Russell: Joey’s the leading kid-maker.
Run: I got five kids.
Russell: I got my second one. I’m catching up to him.
Run: I’m the youngest, but I’m the grown man.
Danny: When our mother died, Russell was a mess, I was a mess – Joey took over and made everything flow right.
Russell: I learned something about that experience. People who have faith are not so afraid of death.
Joel, 47, director, and Ethan, 45, producerWhen a reporter once asked the Coen brothers about their fascination with large men sitting behind big desks, Joel said, “Our father’s very slim and never sits behind a desk.” This much we do know: They grew up in Minnesota (as revisited in Fargo), which Ethan calls “Siberia with family-style restaurants.” Their parents are Orthodox Jews. According to the credits, Joel directs and Ethan produces; in reality, they both do both, and also co-edit under the pseudonym Roderick Jaynes. How do you tell them apart? Joel’s the one married to Frances McDormand; Ethan’s the one who reportedly goes to parties bringing something to read. Characteristic too-cool-for-school pose: The brothers adapted Homer’s Odyssey into O Brother Where Art Thou? without actually having read it. “I hear it’s good, though,” Ethan said at the time.
George, 41, anchor, and Mother Agapia, 43, nunAn ethical streak runs in the family: After his time in the Clinton White House, George mea culpa’d in a memoir and now hosts ABC’s This Week. His older sister, Maria (known as Mother Agapia), lives in the West Bank, running a school for Arab girls. Their father, Robert, is the dean of New York’s Greek Orthodox Cathedral; Mom is the diocese’s spokesperson. (Younger sister Marguarite, 39, works for Goldman Sachs, and Andrew, 38, is studying psychology.) “A priest’s family is automatically part of an adult atmosphere, a public atmosphere,” says one family friend. “George and Andrew altared from the time they were 4. They became independent, self-confident.”
We all had our family labels. My mother called my oldest sister Sandra a strazac, which literally means “fireman,” but my mother told us it was a general in the Polish Army. Gorgeous was, well, gorgeous. Bruce was a genius, conveniently born on Christmas Eve with, according to my mother, Messiah potential. My talent was to accommodate larger personalities and observe; solid early training for a playwright.Three years ago, Sandra, a female pioneer in corporate America, died of breast cancer. I am constantly running into successful women who knew her and tell me, “She was my mentor; she made it all possible for me.” Part of me wants to reply, “No, you don’t understand, she really made it all possible for me.” She was the one whose judgment I counted on most because I believed she was always somehow in charge.Bruce, on the other hand, was my personal protector. My brother never excluded me from adventures because I was a girl. I think of us roaming through the brush of land my father, Morris, owned in the Catskills. At the end of the trail, Bruce planted a stick, proclaiming it Bruceania. It never occurred to me to claim the new world as Wendyania. In order to create my own ground, I became a playwright. Shortly after my brother sold his investment bank, Wasserstein, Perella, and before he opted to become head of Lazard, we were having a brother-sister luncheon at ‘21.’ “So, Bruce, what do you think you’ll do now?” I asked him – softly, so no one could hear us. “I don’t know. Maybe I’ll become a playwright!” He was, I believe, half serious. – WENDY WASSERSTEIN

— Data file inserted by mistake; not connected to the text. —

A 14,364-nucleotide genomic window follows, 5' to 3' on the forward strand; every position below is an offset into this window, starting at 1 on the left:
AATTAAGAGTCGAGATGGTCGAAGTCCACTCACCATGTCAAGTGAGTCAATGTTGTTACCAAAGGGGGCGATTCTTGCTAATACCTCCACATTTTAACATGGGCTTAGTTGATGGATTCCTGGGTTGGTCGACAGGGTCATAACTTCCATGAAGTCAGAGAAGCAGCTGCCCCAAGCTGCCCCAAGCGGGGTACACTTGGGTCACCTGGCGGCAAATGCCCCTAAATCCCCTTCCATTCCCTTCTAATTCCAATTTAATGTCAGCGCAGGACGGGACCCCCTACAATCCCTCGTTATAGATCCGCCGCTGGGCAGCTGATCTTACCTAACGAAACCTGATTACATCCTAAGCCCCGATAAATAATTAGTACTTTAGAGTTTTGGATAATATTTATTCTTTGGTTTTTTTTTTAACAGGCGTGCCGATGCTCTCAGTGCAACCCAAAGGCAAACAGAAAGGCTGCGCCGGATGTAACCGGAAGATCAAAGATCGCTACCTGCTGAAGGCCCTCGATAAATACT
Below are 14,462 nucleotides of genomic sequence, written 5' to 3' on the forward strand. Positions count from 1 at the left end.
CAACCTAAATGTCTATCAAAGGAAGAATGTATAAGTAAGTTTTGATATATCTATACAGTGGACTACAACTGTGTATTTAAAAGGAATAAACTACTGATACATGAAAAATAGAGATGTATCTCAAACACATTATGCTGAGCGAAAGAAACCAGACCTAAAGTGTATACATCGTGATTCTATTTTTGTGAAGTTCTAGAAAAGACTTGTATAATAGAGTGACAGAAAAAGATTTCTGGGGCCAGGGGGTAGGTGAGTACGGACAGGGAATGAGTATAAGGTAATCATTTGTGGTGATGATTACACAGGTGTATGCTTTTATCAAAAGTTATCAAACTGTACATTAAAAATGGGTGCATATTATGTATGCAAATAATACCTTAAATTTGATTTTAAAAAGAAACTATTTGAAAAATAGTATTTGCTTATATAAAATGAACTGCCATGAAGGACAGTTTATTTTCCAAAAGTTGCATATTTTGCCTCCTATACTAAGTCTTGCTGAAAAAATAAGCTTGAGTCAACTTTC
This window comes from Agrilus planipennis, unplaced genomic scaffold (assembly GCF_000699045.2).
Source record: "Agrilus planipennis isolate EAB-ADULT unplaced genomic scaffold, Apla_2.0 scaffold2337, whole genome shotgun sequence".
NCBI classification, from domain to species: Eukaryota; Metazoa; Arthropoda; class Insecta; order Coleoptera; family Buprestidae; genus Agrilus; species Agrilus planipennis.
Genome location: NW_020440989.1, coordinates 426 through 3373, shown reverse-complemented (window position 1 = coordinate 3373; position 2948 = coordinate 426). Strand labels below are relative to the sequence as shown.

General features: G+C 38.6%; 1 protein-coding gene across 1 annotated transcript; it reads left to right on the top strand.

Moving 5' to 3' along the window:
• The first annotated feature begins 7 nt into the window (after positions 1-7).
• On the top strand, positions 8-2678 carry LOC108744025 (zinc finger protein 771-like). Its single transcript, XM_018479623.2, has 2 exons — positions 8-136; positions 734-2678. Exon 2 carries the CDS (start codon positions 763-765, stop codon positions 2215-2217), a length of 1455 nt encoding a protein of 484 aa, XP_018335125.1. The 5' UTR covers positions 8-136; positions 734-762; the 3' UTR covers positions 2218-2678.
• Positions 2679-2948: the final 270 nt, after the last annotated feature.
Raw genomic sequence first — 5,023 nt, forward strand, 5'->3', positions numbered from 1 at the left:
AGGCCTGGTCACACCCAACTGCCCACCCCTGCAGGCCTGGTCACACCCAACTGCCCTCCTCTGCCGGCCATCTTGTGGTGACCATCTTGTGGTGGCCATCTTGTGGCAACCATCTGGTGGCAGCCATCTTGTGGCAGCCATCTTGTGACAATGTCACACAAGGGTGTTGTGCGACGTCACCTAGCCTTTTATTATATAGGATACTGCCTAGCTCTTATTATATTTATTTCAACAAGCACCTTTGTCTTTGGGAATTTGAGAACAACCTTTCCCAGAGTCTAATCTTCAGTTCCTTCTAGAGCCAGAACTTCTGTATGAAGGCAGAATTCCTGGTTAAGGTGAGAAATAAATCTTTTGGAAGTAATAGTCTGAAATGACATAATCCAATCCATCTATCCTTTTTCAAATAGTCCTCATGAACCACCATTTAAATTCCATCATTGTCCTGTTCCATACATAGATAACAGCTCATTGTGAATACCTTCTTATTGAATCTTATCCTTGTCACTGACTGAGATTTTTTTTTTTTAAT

Baseball figured so prominently in the O’Neill household in Columbus, Ohio, that Paul’s father – the ex-minor-leaguer his son so famously mourned during the 1999 World Series – focused on his five boys only to the extent that they played ball. Meanwhile, the oldest child and sole daughter, Molly, would look on from the stands. In lieu of baseball, Molly drew, wrote (journals since the age of 7), and helped in the kitchen. “When you have all those kids, you tend to cook,” she says. “It was: Love me, love my food.” Paul, the youngest child, was born when Molly was 10. “I got to be an only child at the beginning, and Paul got to be an only child at the end,” she says. “That’s something we hold in common. We both got our parents’ undivided attention for a few years.” But she moved east, eventually joining the Times as a food critic, while Paul played for the Reds. When Paul became a Yankee in 1992, he wasn’t thrilled about moving to New York – until he found that without his parents in the stands, his playing improved dramatically. “It was harder to play in Cincinnati,” he says. “It was a hometown thing. I think being a perfectionist runs in our family. That comes from Dad.” Now retired at age 39, Paul still does analysis and color for the YES Network. Molly is at work on a book about their childhood. “Our family is supposedly related to Mark Twain,” she says. “And you know, the Irish are storytellers: You live through something, and then you figure out how to give it a happy ending.”